Originally developed by Sega AM2 (aka Sega Amusement Machine Research and Development Department 2) for the arcade platform, and powered by the Sega Model 1 arcade system board, Virtua Fighter (1993) was the first arcade fighting game released to feature full 3D polygon graphics.
Like many arcade fighting games of the era Virtua Fighter included a cast of notable, and now iconic characters, each with their own distinctive moves. Unlike other arcade fighting games however the real world fighting techniques added an element of realism not frequently seen in earlier 2D fighting games. You only had to rely on two offensive buttons and a third defensive button in Virtua Fighter so new gamers could easily pick up and play thanks to the simplified controls. The control scheme also added a dimension of depth to the arcade game as different situations and button combinations led to a vast variety of moves distinctive to each character. This encouraged more advanced gamers to invest more time and focus into Virtua Fighter in order to master all eight characters available.
Universally praised for it’s impressive 3D graphics, revolutionary gameplay and realism Virtua Fighter was a success at the arcade and was subsequently ported to home platforms. One platform that received the acclaimed fighter was the Sega 32X. Released in 1994, the Sega 32X was a hardware addition to the Sega Mega Drive (known as the Sega Genesis in North America). Developed by Sega in an effort to increase the lifespan of the ageing 16-bit Sega Mega Drive, the 32-bit Sega 32X increased the graphical and audio capabilities of the console but despite it’s initial popularity the Sega 32X was overshadowed by the Sega Saturn released in 1994 and in the UK in 1995.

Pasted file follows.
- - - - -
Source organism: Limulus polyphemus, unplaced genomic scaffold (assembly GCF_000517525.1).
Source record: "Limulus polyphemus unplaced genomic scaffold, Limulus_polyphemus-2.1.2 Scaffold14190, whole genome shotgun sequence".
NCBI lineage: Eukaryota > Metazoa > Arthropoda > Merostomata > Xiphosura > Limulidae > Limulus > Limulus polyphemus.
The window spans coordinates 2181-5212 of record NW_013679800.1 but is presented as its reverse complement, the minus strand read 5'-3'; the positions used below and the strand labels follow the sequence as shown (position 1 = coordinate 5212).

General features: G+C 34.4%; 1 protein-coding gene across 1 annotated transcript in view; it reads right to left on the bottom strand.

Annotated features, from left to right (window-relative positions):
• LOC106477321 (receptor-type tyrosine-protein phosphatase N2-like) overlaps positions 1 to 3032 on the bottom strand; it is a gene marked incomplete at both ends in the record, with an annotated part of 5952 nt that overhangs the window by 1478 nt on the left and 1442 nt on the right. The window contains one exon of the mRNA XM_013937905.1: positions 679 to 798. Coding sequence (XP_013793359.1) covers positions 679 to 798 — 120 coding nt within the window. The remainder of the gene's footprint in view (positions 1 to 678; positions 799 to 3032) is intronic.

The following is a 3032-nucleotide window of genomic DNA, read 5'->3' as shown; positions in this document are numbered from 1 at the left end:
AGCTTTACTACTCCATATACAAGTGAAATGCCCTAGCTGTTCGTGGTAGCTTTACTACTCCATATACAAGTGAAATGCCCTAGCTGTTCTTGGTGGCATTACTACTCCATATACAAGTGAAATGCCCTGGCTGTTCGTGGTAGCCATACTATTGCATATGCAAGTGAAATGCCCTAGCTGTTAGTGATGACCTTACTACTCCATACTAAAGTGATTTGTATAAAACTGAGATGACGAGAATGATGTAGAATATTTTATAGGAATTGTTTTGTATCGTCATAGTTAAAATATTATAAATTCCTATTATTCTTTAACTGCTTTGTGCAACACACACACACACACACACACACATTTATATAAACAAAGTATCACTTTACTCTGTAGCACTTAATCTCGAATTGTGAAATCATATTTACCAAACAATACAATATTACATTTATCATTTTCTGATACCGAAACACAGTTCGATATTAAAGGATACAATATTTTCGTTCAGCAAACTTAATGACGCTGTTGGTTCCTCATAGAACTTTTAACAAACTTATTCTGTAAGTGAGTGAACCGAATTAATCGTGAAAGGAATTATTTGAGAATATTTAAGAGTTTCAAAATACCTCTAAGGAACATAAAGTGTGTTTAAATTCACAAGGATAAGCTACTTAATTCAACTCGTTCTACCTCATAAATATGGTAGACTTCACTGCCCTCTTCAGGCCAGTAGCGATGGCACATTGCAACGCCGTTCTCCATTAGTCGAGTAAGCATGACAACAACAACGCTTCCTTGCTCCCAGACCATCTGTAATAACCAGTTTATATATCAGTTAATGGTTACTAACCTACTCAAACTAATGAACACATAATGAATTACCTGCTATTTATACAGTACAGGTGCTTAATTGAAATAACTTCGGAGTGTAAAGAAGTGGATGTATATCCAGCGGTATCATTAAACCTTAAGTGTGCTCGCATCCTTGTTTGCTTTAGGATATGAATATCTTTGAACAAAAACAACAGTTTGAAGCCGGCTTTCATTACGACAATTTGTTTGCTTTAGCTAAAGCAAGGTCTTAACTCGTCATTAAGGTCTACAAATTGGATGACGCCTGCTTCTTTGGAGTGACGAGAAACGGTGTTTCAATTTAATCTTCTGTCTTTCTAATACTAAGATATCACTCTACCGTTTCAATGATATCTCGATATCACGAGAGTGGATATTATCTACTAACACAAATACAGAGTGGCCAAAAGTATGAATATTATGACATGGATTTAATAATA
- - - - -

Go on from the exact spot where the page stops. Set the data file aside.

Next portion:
The Sega 32X will however be remembered for the home release of Virtua Fighter. Although the Sega Saturn was a considerably more powerful system, the first home release of Virtua Fighter was met with much derision from fans of the arcade original when it arrived as a launch title for the 32-bit console. Virtua Fighter on the Sega Saturn was a mess thanks to inferior graphics and a loose control scheme which resulted in inferior gameplay. The later Sega 32X port was also scaled down from it’s arcade counterpart but the gameplay remained largely intact. The screen resolution was lowered, the stage backdrops reduced, the fighter models simplified and frames were taken from the animation, but this allowed for the underpowered Sega 32X to serve a consistent playable port of the arcade classic.
Virtua Fighter also included a number of different game modes. In addition to the arcade and versus mode found on the Sega Saturn release the Sega 32x included a tournament mode unavailable in any other port. Thus the Sega 32X provided a great translation of Virtua Fighter which was still technically impressive and proved what the Sega 23X could be capable of in the correct hands. This is a excellent recreation of the arcade original and would make a great addition to any hardcore fan’s collection.
Virtua Fighter for the Mega Drive 32X is available to buy from Amazon.co.uk; plus if you decide to make a purchase after following the link provided you will have supported Attack From Planet B, so thank you.